Patents – damages for unjustified threats – person aggrieved – calculation of damages.

Australian Mud Company Pty Ltd v Coretell Pty Ltd (No 7) [2016] FCA 991

Australian Mud Company originally sued Coretell for infringement of an innovation patent. At the conclusion of the hearing on liability, the patent was held valid but not infringed and the Court declared that Australian Mud Company had made unjustified threats of patent infringement proceedings by its letters of demand to the second respondent, Mincrest Holdings, and to the respondents generally, including Coretell. The Court also ordered that there be an enquiry as to the amount payable by way of damages in respect of the unjustified threats. The grant of this relief was not contested, in the sense that it was considered by the parties to be consequential upon the dismissal of Australian Mud Company’s patent infringement proceedings.

On the enquiry as to damages, Coretell contended that it, and it alone, was entitled to an award of damages in the amount of $3,290,386, together with interest thereon at such rate or basis as determined by the Court, and costs. Mincrest made no claim for damages.

In answer, Australian Mud Company contended that Coretell’s claim should be dismissed because it did not hold any interest in the Camteq tool the subject of the threats of patent infringement proceedings. Coretell’s answer was that the intellectual property in the Camteq tool, or at least an equitable interest in it, had been assigned to it by Mincrest. Australian Mud Company also asserted that of the three threatening letters, only the third was directed to Coretell and so damages could only flow from the date of the third letter. Australian Mud Company also asserted that any loss was not as a result of the letters but factors rooted in difficulties in manufacture and quality of the Camteq tool and that Coretell was dormant at the relevant time. Finally, Australian Mud Company contended that the calculation of loss by Coretell’s expert was flawed and could not be relied upon.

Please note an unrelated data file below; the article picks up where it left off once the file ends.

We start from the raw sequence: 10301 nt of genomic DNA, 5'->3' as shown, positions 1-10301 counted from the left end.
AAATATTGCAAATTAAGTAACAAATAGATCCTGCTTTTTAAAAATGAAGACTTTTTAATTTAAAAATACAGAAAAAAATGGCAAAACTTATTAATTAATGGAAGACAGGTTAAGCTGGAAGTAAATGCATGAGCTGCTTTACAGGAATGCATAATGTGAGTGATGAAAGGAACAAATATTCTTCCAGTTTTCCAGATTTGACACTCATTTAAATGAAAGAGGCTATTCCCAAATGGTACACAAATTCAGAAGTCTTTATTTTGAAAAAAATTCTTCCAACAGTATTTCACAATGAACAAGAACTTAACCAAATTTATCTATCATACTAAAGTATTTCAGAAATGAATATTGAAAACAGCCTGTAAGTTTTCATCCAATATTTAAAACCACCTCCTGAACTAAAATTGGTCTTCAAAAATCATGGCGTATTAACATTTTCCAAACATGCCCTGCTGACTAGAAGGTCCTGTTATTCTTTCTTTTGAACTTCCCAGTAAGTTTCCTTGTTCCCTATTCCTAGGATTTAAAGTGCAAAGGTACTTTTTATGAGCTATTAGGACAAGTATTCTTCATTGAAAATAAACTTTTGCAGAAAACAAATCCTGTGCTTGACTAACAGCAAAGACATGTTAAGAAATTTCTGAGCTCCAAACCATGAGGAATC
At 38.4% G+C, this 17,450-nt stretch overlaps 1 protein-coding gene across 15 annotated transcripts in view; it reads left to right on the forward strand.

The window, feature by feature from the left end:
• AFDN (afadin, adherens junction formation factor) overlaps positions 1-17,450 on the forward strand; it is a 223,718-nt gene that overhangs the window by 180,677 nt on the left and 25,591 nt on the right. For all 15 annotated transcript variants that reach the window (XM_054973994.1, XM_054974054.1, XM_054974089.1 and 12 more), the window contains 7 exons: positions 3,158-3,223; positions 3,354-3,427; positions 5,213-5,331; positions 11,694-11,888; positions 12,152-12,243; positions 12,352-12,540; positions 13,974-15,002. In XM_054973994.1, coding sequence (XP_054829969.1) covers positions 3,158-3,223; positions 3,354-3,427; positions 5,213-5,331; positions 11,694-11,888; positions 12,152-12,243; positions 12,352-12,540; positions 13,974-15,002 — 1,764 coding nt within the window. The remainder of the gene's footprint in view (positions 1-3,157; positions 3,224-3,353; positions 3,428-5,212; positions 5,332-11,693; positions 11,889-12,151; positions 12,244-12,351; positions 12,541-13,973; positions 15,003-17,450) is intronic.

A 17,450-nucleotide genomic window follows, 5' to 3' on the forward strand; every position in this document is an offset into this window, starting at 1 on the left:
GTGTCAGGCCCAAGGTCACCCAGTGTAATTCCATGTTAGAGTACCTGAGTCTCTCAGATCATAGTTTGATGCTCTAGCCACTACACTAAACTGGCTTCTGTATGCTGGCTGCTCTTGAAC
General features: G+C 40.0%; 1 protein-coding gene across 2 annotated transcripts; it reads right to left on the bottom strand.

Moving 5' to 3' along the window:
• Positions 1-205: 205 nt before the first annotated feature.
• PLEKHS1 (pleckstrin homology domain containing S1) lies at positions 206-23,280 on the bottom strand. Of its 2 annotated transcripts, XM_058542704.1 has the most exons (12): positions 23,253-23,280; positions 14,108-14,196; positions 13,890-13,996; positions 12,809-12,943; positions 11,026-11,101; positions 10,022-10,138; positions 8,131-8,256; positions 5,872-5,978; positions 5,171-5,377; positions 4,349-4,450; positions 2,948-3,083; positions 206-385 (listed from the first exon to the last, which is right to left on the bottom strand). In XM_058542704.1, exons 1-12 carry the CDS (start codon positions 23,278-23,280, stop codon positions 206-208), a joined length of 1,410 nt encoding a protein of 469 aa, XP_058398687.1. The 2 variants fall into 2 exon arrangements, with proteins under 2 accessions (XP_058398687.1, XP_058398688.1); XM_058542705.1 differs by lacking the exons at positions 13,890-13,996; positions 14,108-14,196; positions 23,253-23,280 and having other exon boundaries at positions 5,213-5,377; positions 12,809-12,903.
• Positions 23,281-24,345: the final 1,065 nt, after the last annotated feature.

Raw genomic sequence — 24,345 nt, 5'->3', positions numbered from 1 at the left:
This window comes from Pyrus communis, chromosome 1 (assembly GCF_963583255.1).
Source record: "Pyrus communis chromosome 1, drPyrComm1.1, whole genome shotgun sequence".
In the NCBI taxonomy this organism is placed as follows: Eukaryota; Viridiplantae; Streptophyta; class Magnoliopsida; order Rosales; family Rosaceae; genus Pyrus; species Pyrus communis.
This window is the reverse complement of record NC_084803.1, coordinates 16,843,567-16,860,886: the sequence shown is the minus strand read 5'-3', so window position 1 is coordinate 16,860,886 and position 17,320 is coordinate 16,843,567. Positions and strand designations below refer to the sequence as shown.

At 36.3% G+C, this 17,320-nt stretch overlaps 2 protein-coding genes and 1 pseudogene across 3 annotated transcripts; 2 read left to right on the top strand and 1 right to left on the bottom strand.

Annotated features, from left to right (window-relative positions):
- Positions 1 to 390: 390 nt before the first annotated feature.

According to Barker J, Australian Mud Company sought to “avoid the terms of the declaration made, both by construing the declaration in a particular way, and by denying that Coretell was, or is, a “person aggrieved”.” His Honour held that, having previously given relief to Coretell for unjustified threats, the issue of whether it was an aggrieved person in respect of those threats was already decided and Australian Mud Company could not muddy the waters by re-agitating the issue. Nevertheless, whether or not Coretell was the assignee of the Camteq tool might still be relevant to determining the quantum of damage arising from the threats and so that issue was not res judicata.

Curiously, the issue of whether there had been an assignment of the intellectual property of the Camteq tool to Coretell was the subject of a finding of McKerracher J in a related proceeding in the NSW registry in Australian Mud Company Pty Ltd v Coretell Pty Ltd (No 5) [2016] FCA 444. McKerracher J found that there had been no assignment. However, that finding was made after the conduct of the damages enquiry before Barker J. After hearing, Australian Mud Company sought summary judgment against Coretell on the basis of McKerracher J’s finding, among other alternative relief. Barker J dismissed that interlocutory application holding that: “Each judge, in separate proceedings, is obliged to hear and determine the matter before them on the evidence adduced. The potential for inconsistent verdicts has always been obvious, and an unfortunate circumstance, but it does not mean that one judicial decisionmaker must, in effect, abdicate his decisionmaking responsibilities on the evidence presented to him, to the other decisionmaker.” Interestingly, Barker J came to the (different) view that, by the time of the first threatening letter, there had been a transfer of at least an equitable interest in the Camteq tool to Coretell.